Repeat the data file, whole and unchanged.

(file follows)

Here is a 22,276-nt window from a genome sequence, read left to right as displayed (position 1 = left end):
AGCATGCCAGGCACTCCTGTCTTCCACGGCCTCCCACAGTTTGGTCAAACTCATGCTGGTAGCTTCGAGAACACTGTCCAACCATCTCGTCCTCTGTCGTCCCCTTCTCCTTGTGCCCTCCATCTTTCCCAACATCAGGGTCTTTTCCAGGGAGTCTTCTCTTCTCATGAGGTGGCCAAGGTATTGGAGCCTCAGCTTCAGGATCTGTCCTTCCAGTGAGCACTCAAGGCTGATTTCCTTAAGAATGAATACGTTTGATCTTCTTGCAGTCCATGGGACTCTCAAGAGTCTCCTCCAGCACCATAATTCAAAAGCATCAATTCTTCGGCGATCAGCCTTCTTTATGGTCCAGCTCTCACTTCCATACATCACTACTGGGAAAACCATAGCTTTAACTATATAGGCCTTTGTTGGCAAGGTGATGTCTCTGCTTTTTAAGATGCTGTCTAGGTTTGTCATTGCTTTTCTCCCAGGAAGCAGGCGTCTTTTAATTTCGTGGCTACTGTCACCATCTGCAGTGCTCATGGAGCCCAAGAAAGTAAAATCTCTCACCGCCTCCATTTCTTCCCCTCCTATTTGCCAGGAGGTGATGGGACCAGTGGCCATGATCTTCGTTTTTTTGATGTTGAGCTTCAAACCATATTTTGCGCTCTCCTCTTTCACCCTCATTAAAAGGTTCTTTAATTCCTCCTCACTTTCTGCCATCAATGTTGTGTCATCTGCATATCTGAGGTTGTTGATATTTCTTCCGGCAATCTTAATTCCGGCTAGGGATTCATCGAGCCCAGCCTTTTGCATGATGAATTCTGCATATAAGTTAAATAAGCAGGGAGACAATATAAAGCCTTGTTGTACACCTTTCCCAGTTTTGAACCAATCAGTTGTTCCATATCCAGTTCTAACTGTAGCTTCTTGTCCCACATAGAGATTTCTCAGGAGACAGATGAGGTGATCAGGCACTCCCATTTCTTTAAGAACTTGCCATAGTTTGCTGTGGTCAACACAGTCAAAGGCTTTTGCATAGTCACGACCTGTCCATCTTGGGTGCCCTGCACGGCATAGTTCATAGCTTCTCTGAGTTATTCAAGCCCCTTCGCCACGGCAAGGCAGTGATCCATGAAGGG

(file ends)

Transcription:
Here is a 22,276-nt window from a genome sequence, read left to right as displayed (position 1 = left end):
AGCATGCCAGGCACTCCTGTCTTCCACGGCCTCCCACAGTTTGGTCAAACTCATGCTGGTAGCTTCGAGAACACTGTCCAACCATCTCGTCCTCTGTCGTCCCCTTCTCCTTGTGCCCTCCATCTTTCCCAACATCAGGGTCTTTTCCAGGGAGTCTTCTCTTCTCATGAGGTGGCCAAGGTATTGGAGCCTCAGCTTCAGGATCTGTCCTTCCAGTGAGCACTCAAGGCTGATTTCCTTAAGAATGAATACGTTTGATCTTCTTGCAGTCCATGGGACTCTCAAGAGTCTCCTCCAGCACCATAATTCAAAAGCATCAATTCTTCGGCGATCAGCCTTCTTTATGGTCCAGCTCTCACTTCCATACATCACTACTGGGAAAACCATAGCTTTAACTATATAGGCCTTTGTTGGCAAGGTGATGTCTCTGCTTTTTAAGATGCTGTCTAGGTTTGTCATTGCTTTTCTCCCAGGAAGCAGGCGTCTTTTAATTTCGTGGCTACTGTCACCATCTGCAGTGCTCATGGAGCCCAAGAAAGTAAAATCTCTCACCGCCTCCATTTCTTCCCCTCCTATTTGCCAGGAGGTGATGGGACCAGTGGCCATGATCTTCGTTTTTTTGATGTTGAGCTTCAAACCATATTTTGCGCTCTCCTCTTTCACCCTCATTAAAAGGTTCTTTAATTCCTCCTCACTTTCTGCCATCAATGTTGTGTCATCTGCATATCTGAGGTTGTTGATATTTCTTCCGGCAATCTTAATTCCGGCTAGGGATTCATCGAGCCCAGCCTTTTGCATGATGAATTCTGCATATAAGTTAAATAAGCAGGGAGACAATATAAAGCCTTGTTGTACACCTTTCCCAGTTTTGAACCAATCAGTTGTTCCATATCCAGTTCTAACTGTAGCTTCTTGTCCCACATAGAGATTTCTCAGGAGACAGATGAGGTGATCAGGCACTCCCATTTCTTTAAGAACTTGCCATAGTTTGCTGTGGTCAACACAGTCAAAGGCTTTTGCATAGTCACGACCTGTCCATCTTGGGTGCCCTGCACGGCATAGTTCATAGCTTCTCTGAGTTATTCAAGCCCCTTCGCCACGGCAAGGCAGTGATCCATGAAGGG